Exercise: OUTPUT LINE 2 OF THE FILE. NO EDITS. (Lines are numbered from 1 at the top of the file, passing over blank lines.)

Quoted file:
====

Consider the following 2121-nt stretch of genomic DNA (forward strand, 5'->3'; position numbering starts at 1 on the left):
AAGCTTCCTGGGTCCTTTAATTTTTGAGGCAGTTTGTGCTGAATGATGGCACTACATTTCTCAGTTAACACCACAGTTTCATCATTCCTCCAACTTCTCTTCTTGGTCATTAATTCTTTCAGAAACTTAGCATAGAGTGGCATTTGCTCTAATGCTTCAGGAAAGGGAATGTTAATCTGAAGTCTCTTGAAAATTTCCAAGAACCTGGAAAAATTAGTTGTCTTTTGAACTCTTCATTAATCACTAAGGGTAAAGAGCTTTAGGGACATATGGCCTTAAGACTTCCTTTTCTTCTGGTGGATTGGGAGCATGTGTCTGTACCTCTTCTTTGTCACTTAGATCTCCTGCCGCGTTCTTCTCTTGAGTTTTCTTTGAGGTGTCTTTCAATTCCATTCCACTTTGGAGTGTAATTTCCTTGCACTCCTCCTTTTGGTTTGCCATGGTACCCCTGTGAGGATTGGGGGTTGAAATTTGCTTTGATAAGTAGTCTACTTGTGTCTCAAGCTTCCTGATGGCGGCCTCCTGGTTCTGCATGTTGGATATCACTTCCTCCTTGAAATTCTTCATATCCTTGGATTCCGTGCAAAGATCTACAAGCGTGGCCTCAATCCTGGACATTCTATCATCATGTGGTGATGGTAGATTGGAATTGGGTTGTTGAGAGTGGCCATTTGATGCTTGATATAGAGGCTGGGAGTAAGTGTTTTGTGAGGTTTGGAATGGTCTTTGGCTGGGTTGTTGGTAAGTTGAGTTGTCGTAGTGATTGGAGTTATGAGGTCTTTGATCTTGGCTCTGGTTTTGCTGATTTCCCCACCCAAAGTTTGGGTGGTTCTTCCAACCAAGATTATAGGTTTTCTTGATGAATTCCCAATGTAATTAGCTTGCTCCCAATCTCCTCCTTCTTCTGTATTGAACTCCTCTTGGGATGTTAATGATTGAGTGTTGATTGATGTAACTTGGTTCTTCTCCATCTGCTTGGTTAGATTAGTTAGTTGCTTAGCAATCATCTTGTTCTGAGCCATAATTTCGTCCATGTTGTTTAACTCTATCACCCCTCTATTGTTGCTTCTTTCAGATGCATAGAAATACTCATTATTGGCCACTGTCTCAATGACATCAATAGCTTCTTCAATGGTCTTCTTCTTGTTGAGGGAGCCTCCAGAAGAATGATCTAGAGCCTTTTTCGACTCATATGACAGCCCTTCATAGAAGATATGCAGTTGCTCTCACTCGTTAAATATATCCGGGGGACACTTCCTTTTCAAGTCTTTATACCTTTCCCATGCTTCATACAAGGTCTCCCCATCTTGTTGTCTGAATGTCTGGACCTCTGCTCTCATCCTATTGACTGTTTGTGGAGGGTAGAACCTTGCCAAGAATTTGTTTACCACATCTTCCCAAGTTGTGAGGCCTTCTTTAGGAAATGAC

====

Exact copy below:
AAGCTTCCTGGGTCCTTTAATTTTTGAGGCAGTTTGTGCTGAATGATGGCACTACATTTCTCAGTTAACACCACAGTTTCATCATTCCTCCAACTTCTCTTCTTGGTCATTAATTCTTTCAGAAACTTAGCATAGAGTGGCATTTGCTCTAATGCTTCAGGAAAGGGAATGTTAATCTGAAGTCTCTTGAAAATTTCCAAGAACCTGGAAAAATTAGTTGTCTTTTGAACTCTTCATTAATCACTAAGGGTAAAGAGCTTTAGGGACATATGGCCTTAAGACTTCCTTTTCTTCTGGTGGATTGGGAGCATGTGTCTGTACCTCTTCTTTGTCACTTAGATCTCCTGCCGCGTTCTTCTCTTGAGTTTTCTTTGAGGTGTCTTTCAATTCCATTCCACTTTGGAGTGTAATTTCCTTGCACTCCTCCTTTTGGTTTGCCATGGTACCCCTGTGAGGATTGGGGGTTGAAATTTGCTTTGATAAGTAGTCTACTTGTGTCTCAAGCTTCCTGATGGCGGCCTCCTGGTTCTGCATGTTGGATATCACTTCCTCCTTGAAATTCTTCATATCCTTGGATTCCGTGCAAAGATCTACAAGCGTGGCCTCAATCCTGGACATTCTATCATCATGTGGTGATGGTAGATTGGAATTGGGTTGTTGAGAGTGGCCATTTGATGCTTGATATAGAGGCTGGGAGTAAGTGTTTTGTGAGGTTTGGAATGGTCTTTGGCTGGGTTGTTGGTAAGTTGAGTTGTCGTAGTGATTGGAGTTATGAGGTCTTTGATCTTGGCTCTGGTTTTGCTGATTTCCCCACCCAAAGTTTGGGTGGTTCTTCCAACCAAGATTATAGGTTTTCTTGATGAATTCCCAATGTAATTAGCTTGCTCCCAATCTCCTCCTTCTTCTGTATTGAACTCCTCTTGGGATGTTAATGATTGAGTGTTGATTGATGTAACTTGGTTCTTCTCCATCTGCTTGGTTAGATTAGTTAGTTGCTTAGCAATCATCTTGTTCTGAGCCATAATTTCGTCCATGTTGTTTAACTCTATCACCCCTCTATTGTTGCTTCTTTCAGATGCATAGAAATACTCATTATTGGCCACTGTCTCAATGACATCAATAGCTTCTTCAATGGTCTTCTTCTTGTTGAGGGAGCCTCCAGAAGAATGATCTAGAGCCTTTTTCGACTCATATGACAGCCCTTCATAGAAGATATGCAGTTGCTCTCACTCGTTAAATATATCCGGGGGACACTTCCTTTTCAAGTCTTTATACCTTTCCCATGCTTCATACAAGGTCTCCCCATCTTGTTGTCTGAATGTCTGGACCTCTGCTCTCATCCTATTGACTGTTTGTGGAGGGTAGAACCTTGCCAAGAATTTGTTTACCACATCTTCCCAAGTTGTGAGGCCTTCTTTAGGAAATGAC